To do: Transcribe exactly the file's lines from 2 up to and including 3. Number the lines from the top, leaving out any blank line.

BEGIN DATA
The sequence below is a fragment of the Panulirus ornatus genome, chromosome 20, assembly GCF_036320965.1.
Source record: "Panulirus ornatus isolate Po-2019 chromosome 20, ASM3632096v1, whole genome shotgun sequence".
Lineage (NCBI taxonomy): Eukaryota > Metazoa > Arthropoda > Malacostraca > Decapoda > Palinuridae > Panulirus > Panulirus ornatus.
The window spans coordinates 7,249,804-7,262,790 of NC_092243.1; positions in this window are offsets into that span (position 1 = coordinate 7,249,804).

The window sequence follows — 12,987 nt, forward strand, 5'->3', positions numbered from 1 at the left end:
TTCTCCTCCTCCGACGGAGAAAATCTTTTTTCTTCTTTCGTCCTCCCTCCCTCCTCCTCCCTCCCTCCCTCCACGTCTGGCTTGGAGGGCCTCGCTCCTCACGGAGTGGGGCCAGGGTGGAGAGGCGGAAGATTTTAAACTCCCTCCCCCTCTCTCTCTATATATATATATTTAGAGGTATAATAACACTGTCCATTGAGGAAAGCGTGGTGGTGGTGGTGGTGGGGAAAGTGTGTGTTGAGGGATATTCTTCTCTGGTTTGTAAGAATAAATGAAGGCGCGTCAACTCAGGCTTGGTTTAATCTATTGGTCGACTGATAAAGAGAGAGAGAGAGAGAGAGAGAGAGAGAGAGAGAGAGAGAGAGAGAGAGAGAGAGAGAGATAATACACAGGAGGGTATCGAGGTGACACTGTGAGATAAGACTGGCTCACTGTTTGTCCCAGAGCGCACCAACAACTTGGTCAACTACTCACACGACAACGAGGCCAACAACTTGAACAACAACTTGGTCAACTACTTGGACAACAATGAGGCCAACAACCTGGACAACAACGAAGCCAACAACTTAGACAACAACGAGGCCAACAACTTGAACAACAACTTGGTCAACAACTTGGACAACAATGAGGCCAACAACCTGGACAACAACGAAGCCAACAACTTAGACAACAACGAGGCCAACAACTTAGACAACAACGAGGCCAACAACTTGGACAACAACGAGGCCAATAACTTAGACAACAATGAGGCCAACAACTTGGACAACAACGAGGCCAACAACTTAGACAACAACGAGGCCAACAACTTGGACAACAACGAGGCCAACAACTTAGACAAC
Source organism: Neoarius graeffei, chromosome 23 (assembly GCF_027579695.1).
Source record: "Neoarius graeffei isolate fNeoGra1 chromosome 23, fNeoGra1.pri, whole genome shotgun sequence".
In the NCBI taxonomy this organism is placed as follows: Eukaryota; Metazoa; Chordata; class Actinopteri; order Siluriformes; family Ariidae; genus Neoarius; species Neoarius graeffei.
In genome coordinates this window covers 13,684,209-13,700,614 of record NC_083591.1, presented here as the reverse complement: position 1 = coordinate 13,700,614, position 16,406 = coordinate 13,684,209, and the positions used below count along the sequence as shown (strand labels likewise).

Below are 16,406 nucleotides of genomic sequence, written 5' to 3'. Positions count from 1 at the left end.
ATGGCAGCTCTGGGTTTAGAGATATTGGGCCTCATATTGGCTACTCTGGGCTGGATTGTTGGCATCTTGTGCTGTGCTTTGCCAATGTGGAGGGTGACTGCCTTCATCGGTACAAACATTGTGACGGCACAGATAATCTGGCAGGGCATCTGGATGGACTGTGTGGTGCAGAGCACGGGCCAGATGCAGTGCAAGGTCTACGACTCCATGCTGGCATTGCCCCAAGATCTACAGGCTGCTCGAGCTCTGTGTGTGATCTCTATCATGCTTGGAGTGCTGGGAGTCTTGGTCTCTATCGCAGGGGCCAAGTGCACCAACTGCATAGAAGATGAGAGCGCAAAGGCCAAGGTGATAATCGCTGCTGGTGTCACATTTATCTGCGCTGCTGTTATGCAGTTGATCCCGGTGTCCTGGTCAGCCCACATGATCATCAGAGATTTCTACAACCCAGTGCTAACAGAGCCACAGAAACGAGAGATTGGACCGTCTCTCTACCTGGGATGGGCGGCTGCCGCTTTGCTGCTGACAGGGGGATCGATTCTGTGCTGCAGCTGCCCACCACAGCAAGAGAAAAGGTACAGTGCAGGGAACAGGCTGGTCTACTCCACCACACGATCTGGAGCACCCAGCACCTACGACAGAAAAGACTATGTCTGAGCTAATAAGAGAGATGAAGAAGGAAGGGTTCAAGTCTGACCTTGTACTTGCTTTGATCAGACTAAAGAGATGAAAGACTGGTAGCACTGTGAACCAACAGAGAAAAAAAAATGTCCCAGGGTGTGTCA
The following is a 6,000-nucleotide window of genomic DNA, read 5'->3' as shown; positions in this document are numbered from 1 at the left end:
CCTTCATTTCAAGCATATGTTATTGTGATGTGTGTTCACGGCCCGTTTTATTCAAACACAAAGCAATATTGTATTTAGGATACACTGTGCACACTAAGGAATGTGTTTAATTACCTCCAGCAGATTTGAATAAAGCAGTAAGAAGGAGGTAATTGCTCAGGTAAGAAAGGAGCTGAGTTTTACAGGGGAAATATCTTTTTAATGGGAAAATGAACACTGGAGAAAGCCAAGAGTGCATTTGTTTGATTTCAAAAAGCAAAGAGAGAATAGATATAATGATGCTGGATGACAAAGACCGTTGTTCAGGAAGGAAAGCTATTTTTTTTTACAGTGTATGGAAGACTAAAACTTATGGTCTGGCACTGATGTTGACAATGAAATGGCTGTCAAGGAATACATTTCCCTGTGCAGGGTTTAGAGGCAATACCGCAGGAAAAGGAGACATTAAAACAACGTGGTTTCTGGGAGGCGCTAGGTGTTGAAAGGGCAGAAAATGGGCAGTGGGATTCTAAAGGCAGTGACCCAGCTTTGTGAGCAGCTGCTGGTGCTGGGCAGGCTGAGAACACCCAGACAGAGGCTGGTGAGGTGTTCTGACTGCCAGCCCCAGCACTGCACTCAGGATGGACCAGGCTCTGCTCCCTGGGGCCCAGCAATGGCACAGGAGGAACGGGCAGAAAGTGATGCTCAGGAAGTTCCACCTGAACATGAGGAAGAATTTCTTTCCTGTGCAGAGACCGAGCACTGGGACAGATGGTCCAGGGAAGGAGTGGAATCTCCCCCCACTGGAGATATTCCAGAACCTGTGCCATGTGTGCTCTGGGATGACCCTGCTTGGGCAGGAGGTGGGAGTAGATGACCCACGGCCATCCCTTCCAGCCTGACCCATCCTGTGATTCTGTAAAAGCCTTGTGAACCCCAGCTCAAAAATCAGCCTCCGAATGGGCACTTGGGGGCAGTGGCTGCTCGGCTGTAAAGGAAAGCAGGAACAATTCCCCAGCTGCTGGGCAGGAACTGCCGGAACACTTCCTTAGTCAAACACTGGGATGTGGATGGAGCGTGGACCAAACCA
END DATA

Source record: "Panulirus ornatus isolate Po-2019 chromosome 20, ASM3632096v1, whole genome shotgun sequence".
Lineage (NCBI taxonomy): Eukaryota > Metazoa > Arthropoda > Malacostraca > Decapoda > Palinuridae > Panulirus > Panulirus ornatus.